[Or as some say, carrying them and those of Vatican II to their logical conclusions?]
By Phil Lawler | Aug 26, 2016
Yesterday’s top CWN headline story, about problems with the sex-education guide issued by the Pontifical Council for the Family, sheds more light—or perhaps I should say, casts a darker shadow—on a story that appeared earlier this month, about new appointments to the Roman Curia.
The problematical sex-ed program was prepared by the Pontifical Council for the Family, headed by Archbishop Vincenzo Paglia. On August 14, the Vatican announced that Pope Francis had named Archbishop Paglia to become president of the Pontifical Academy for Life and chancellor of the Pontifical John Paul II Institute for Studies on Marriage and Family. In the past, those two Vatican offices—the Pontifical Academy for Life and the John Paul II Institute—have been bulwarks of support for the pro-life/pro-family movement. The dual appointment for Archbishop Paglia seems clearly to signal a change.
The release of the sex-ed program was not the first time that Archbishop Paglia has raised the hackles of more conservative Catholics. Last year he organized a series of seminars, leading up to the Synod on the Family, with a list of speakers heavily tilted toward the “Kasper proposal” for allowing divorced-and-remarried Catholics to receive Communion.
In naming Archbishop Paglia to his new post, Pope Francis also gave him some public instructions, encouraging him to focus on “the new challenges concerning the value of life.” The Pope elaborated:
I refer to the various aspects concerning the care of the dignity of the human person in the various ages of existence, mutual respect between genders and generations, the defense of the dignity of every single human being, the promotion of quality of human life that integrates the material and spiritual values, in view of an authentic ‘human ecology’, which helps to restore the original balance of creation between the human person and the whole universe.
Conspicuously missing from the Holy Father’s list of concerns were the sort of clear-cut statements on abortion and euthanasia, divorce and contraception, that Catholics came to expect during the pontificate of St. John Paul II. And remember that Archbishop Paglia will also be serving as chancellor of the scholarly institute named for the saintly Pontiff. There, too, changes are in store.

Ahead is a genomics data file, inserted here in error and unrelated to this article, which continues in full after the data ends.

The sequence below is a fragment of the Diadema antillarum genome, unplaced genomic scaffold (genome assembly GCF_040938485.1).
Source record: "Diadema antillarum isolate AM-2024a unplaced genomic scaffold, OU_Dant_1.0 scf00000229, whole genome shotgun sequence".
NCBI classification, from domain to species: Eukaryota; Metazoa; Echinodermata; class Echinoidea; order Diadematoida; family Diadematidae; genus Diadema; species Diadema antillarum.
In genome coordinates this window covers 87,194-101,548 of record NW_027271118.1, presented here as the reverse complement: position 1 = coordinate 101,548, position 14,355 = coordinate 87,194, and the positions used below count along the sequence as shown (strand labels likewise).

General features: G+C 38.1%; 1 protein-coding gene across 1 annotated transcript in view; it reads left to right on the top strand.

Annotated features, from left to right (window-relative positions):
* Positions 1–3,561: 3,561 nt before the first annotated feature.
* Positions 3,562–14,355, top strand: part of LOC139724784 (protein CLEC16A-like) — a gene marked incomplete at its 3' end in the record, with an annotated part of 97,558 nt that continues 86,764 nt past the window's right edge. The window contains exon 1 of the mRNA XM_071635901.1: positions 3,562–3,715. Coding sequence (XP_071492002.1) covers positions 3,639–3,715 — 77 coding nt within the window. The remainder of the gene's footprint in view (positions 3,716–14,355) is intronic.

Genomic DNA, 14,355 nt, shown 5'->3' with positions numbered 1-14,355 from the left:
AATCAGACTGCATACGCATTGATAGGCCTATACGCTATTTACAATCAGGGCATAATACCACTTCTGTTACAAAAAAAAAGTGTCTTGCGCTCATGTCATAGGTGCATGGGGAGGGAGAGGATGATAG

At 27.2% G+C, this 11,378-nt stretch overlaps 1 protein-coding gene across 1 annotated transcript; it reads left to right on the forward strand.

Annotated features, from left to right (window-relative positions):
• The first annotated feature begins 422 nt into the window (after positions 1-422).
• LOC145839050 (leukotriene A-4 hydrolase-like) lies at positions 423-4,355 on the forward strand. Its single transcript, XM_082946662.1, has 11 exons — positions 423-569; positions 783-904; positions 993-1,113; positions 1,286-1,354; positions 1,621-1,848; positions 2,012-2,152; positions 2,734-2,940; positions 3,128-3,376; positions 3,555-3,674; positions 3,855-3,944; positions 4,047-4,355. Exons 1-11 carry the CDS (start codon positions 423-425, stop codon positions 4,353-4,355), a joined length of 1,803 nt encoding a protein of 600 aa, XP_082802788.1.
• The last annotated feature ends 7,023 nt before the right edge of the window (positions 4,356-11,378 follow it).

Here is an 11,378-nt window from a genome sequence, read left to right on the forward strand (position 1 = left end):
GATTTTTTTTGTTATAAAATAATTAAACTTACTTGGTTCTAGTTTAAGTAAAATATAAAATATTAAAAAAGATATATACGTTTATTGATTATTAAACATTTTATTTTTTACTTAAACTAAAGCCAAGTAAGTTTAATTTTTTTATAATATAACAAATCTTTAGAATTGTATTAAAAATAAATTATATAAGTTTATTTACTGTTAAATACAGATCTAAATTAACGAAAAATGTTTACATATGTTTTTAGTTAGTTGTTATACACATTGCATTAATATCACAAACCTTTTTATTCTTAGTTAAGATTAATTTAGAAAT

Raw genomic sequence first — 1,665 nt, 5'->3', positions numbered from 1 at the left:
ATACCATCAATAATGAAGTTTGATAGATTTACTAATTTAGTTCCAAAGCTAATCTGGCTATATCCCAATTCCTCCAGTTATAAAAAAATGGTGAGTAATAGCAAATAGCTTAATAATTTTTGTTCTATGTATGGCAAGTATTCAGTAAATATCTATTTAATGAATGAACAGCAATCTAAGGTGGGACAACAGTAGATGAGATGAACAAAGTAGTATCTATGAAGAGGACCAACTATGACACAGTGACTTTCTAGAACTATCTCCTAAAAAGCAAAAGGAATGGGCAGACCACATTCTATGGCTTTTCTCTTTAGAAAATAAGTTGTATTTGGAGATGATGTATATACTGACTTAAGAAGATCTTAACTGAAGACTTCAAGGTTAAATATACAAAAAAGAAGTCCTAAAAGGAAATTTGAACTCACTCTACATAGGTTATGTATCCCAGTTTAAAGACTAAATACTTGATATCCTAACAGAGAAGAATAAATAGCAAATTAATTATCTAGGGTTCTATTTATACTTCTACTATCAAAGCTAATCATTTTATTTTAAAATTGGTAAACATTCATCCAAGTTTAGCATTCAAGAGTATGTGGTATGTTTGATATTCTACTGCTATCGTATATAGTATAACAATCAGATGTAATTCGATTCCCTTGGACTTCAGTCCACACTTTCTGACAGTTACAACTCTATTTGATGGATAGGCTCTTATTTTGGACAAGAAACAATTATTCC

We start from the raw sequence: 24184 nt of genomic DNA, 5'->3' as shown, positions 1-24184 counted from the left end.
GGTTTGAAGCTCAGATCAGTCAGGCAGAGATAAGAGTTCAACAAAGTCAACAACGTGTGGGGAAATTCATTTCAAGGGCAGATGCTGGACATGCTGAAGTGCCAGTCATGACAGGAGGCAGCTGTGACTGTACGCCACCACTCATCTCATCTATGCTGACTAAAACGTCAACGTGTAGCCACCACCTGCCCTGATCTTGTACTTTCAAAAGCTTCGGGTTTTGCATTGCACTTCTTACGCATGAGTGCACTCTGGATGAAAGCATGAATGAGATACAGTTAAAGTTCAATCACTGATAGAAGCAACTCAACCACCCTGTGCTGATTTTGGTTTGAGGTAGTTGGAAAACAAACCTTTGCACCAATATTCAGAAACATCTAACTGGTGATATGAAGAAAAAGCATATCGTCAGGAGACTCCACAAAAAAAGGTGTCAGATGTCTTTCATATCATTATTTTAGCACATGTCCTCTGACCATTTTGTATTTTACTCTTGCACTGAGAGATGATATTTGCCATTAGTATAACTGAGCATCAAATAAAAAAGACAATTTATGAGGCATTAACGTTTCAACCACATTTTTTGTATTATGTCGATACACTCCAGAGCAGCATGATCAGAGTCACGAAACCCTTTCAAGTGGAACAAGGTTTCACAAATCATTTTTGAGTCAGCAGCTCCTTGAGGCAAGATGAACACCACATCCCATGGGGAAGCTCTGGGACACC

Msgr. Livio Melina, who has earned international respect as the president of the John Paul II Institute—and as an energetic defender of the teachings put forward by St. John Paul II on marriage and family life—is being replaced. (Msgr. Melina was forthright in his defense of the Church’s traditional teaching that divorced-and-remarried Catholics cannot receive the Eucharist, and that recent papal statements do not change that doctrinal stand.) The new president is Msgr. Pierangelo Sequeri, who was described in the Vatican announcement as a theologian, but is better known as the composer of a popular Italian hymn.
Neither these new leaders nor the Pope’s instructions to them inspire confidence that the John Paul II Institute will continue to promote the teachings of the late Polish Pontiff. And unfortunately these are not the first indications that the work of the Institute—and, more importantly, the teaching of John Paul II—are being downgraded. Remember that the John Paul Institute was not represented among the participants in the first meeting of the Synod for the Family, and in Amoris Laetitia, his final summary of that Synod, Pope Francis was sparing in his citations of the tremendous work that John Paul II had done on the same topic.
The appointments of Archbishop Paglia and Msgr. Sequeri were announced on August 17 along with the higher-profile appointment of the American Bishop Kevin Farrell, formerly of Dallas, as the first prefect of the new dicastery for Laity, Family, and Life. In his charge to Bishop Farrell, Pope Francis said that the mission of the new office should be “ever more clearly inscribed within the horizon of mercy,” and referred to his image of the Church as a “field hospital” that should serve especially “individuals most threatened by the new culture of competition and disposal.” Few Catholics would disagree with that mission, I trust. But there is a distinct difference in tone between Pope Francis, with his complaints about a “throwaway culture,” and Popes John Paul II and Benedict XVI, with their grimmer portrayal of a “culture of death.”
Different Church leaders use different rhetoric, of course, and a change in tone does not necessarily mean a change in policy. But it is also noteworthy that Pope Francis, in his discussion of threats to marriage and family life, does not speak about the intrinsic evils that were condemned in Veritatis Splendor. (In fact that landmark encyclical is never cited in Amoris in Laetitia!) The key question—sharpened by these latest Curial appointments—is whether Pope Francis is deliberately moving away from the teachings of St. John Paul II on marriage, family, and life.